Columbian Expo. Half Dollar

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Columbian Expo. Half Dollar

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The World's Columbian Exposition (also called The Chicago World's Fair), a World's Fair, was held in Chicago in 1893, to celebrate the 400th anniversary of Christopher Columbus's arrival in the New World. Chicago bested New York City, Washington, D.C. and St. Louis, Missouri, for the honor of hosting the fair. The fair had a profound effect on architecture, the arts, Chicago's self-image, and American industrial optimism. The Chicago Columbian Exposition was, in large part, designed by Daniel Burnham and Frederick Law Olmsted. It was the prototype of what Burnham and his colleagues thought a city should be. It was designed to follow Beaux Arts principles of design, namely, European Classical Architecture principles based on symmetry and balance.
The exposition covered more than 600 acres (2.4 km2), featuring nearly 200 new buildings of classical architecture, canals and lagoons, and people and cultures from around the world. Over 27 million people (equivalent to about half the U.S. population) attended the exposition during its six-month run. Its scale and grandeur far exceeded the other world fairs, and it became a symbol of the emerging American excellence , much in the same way that the Great Exhibition became a symbol of the Victorian era United Kingdom.
Dedication ceremonies for the fair were held on October 21, 1892, but the fairgrounds were not actually opened to the public until May 1, 1893. The fair continued until October 30, 1893. In addition to recognizing the 400th anniversary of the discovery of the New World, the fair also served to show the world that Chicago had risen from the ashes of the Great Chicago Fire, which had destroyed much of the city in 1871. On October 9, 1893, the day designated as Chicago Day, the fair set a record for outdoor event attendance, drawing 716,881 persons to the fair.

The Columbian Exposition half dollar commemorative coin, commonly referred to as the Columbian half dollar, was minted for the Columbian Exposition held between 1892 to 1893. It honors the 400th anniversary of Columbus' discovery of America.
The coin was originally supposed to be made by U.S.J. Dunbar. His design was based on a portrait painted by Lorenzo Lotto of Columbus in 1512. The U.S. Mint's Chief Engraver at the time, Charles E. Barber, derailed any attempt by Dunbar from producing the coin, and instead took on the project, basing his depiction of Columbus allegedly on a bust made by artist Olin L. Warner.[1]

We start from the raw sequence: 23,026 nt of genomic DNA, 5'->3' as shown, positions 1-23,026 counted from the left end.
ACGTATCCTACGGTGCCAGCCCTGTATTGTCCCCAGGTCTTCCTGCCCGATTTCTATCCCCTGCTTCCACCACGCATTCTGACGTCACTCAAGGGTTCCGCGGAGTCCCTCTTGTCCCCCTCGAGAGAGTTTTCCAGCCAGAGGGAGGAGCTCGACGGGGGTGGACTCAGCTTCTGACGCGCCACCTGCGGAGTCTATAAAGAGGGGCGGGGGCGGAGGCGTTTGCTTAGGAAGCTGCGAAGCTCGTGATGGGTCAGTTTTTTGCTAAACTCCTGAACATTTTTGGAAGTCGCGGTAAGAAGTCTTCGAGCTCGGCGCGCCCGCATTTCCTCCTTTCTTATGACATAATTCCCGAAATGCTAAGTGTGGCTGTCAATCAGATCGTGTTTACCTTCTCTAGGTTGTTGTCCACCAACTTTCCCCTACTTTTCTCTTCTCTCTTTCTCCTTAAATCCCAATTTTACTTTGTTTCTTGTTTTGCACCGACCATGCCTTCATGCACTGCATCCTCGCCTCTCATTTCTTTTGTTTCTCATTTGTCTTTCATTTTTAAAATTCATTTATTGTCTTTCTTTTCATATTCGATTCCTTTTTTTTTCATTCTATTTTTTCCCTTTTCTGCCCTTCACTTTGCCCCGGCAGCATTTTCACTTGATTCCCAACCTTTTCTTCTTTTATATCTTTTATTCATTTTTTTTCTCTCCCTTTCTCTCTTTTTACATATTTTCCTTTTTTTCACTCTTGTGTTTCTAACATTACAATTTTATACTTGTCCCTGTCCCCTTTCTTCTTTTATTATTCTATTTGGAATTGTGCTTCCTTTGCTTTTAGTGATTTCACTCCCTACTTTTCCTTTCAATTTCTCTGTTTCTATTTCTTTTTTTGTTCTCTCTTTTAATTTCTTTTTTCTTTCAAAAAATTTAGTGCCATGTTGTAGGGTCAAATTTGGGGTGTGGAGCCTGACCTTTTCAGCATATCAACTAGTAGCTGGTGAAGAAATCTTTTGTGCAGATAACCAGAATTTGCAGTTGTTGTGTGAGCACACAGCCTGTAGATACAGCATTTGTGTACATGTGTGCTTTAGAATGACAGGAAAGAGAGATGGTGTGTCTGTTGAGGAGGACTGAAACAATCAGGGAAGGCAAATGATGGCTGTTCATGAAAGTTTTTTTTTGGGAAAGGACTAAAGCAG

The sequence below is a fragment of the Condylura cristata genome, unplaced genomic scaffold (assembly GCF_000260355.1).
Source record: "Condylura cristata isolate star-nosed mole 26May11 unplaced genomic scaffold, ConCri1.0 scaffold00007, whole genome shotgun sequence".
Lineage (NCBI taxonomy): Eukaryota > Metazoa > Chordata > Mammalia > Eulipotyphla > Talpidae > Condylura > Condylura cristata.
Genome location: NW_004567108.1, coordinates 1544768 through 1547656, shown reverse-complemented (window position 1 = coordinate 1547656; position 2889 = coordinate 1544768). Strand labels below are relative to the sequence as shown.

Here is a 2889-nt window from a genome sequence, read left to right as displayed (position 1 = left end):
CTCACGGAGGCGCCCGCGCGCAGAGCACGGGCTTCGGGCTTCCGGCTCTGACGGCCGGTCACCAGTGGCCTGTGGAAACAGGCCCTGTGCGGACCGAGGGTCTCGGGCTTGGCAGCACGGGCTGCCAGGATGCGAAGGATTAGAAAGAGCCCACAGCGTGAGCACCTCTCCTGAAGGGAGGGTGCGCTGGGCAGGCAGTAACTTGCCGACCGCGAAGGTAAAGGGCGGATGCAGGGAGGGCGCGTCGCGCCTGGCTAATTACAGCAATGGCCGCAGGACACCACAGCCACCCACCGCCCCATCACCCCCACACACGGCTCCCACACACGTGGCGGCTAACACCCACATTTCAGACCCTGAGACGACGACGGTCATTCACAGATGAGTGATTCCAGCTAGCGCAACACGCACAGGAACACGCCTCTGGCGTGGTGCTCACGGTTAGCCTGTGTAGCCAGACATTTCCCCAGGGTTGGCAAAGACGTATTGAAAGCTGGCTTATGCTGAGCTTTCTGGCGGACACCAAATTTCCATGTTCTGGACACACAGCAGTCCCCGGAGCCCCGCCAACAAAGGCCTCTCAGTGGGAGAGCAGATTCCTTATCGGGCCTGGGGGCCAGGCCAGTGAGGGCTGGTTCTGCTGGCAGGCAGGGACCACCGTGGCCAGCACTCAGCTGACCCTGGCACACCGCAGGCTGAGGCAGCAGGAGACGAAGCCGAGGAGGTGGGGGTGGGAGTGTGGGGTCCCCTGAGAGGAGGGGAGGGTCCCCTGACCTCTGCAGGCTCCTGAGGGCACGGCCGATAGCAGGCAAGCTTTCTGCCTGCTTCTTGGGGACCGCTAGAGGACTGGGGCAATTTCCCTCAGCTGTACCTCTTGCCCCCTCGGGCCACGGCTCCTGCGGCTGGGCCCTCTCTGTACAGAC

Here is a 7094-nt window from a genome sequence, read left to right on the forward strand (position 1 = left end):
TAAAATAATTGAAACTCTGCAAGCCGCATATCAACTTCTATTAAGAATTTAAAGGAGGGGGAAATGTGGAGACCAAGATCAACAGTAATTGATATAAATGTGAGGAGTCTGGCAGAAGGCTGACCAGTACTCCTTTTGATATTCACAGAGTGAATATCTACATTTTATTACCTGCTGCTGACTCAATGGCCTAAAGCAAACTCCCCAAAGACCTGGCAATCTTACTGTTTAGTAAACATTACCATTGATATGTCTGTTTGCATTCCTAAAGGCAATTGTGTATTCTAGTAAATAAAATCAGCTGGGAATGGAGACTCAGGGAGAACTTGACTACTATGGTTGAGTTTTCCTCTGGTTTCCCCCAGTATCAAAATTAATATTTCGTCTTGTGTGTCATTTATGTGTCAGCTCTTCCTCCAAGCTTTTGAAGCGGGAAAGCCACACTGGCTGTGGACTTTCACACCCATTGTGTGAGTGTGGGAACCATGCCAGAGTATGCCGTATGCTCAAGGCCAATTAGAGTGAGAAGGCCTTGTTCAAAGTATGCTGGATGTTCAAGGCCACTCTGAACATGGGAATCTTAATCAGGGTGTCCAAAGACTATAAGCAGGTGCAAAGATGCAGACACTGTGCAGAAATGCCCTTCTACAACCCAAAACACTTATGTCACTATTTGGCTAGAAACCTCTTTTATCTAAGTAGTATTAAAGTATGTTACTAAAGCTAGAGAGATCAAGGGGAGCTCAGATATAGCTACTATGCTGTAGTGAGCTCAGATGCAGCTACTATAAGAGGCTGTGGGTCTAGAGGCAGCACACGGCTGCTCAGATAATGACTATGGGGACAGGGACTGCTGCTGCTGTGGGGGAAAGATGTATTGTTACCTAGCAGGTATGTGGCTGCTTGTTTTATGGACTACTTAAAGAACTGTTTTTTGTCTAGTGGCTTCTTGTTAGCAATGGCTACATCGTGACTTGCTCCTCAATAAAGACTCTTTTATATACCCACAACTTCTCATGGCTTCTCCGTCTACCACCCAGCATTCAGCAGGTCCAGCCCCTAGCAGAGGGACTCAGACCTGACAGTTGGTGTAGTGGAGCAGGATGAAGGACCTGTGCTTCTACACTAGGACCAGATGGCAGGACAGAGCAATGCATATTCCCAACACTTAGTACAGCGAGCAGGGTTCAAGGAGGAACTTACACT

The obverse depicts a right-facing portrait of Columbus flanked by the legends UNITED STATES OF AMERICA and COLUMBIAN HALF DOLLAR.

Barber clashed with exposition officials over the reverse, favoring his own design of the Western Hemisphere covering the entire reverse. Exposition officials wanted a depiction of Columbus' flag ship Santa Maria poised over two globes. Seeking to absolve himself of the argument, Barber delegated the task to his Assistant Engraver, George T. Morgan.[1]
The reverse features a port view of the Santa Maria above two hemispheres flanked by the date 1492. WORLD'S COLUMBIAN EXPOSITION CHICAGO encircles the rim, and the mintage date (either 1892 or 1893) is minted at the bottom of the coin.

The Columbian Half Dollar was minted exclusively at the Philadelphia Mint. A bill was passed on August 5, 1892 allowing no more than 5,000,000 to be produced for the fair. Mintage began on November 19, 1892.
Mintage for the 1892 Half Dollar numbered around 950,000. Mintage for the 1893 Half Dollar numbered 4,052,105; however 2,501,700 were returned to the mint for melting.
Proof strikes numbered 103 in 1892. Three of them were the 400th, 1,492nd and 1,892nd coins struck by the mint. These were in recognition of the 400th anniversary of the discovering of America, the year America was discovered, and the year of the anniversary.
An unknown amount of coins were retained for assay testing in 1892, and 2,105 were retained for assay testing in 1893.
The first struck half-dollar proof was bought by the Remington Typewriter Company, in a publicity stunt which garnered attention during the Exposition, for $10,000. The proofs were distributed to dignitaries and other Exposition officials. An unknown quantity of half-dollars were used as collateral against loans made to the Exposition by banks. When the Exposition failed to repay the debits, the banks dumped the coins into circulation. Coins were sold at the exposition for one dollar.

Prices: 1892: AU-$40 MS63-$80 MS65-$550
Prices: 1893: AU-$35 MS63-$70 MS65-$700

source: ... alf_dollar
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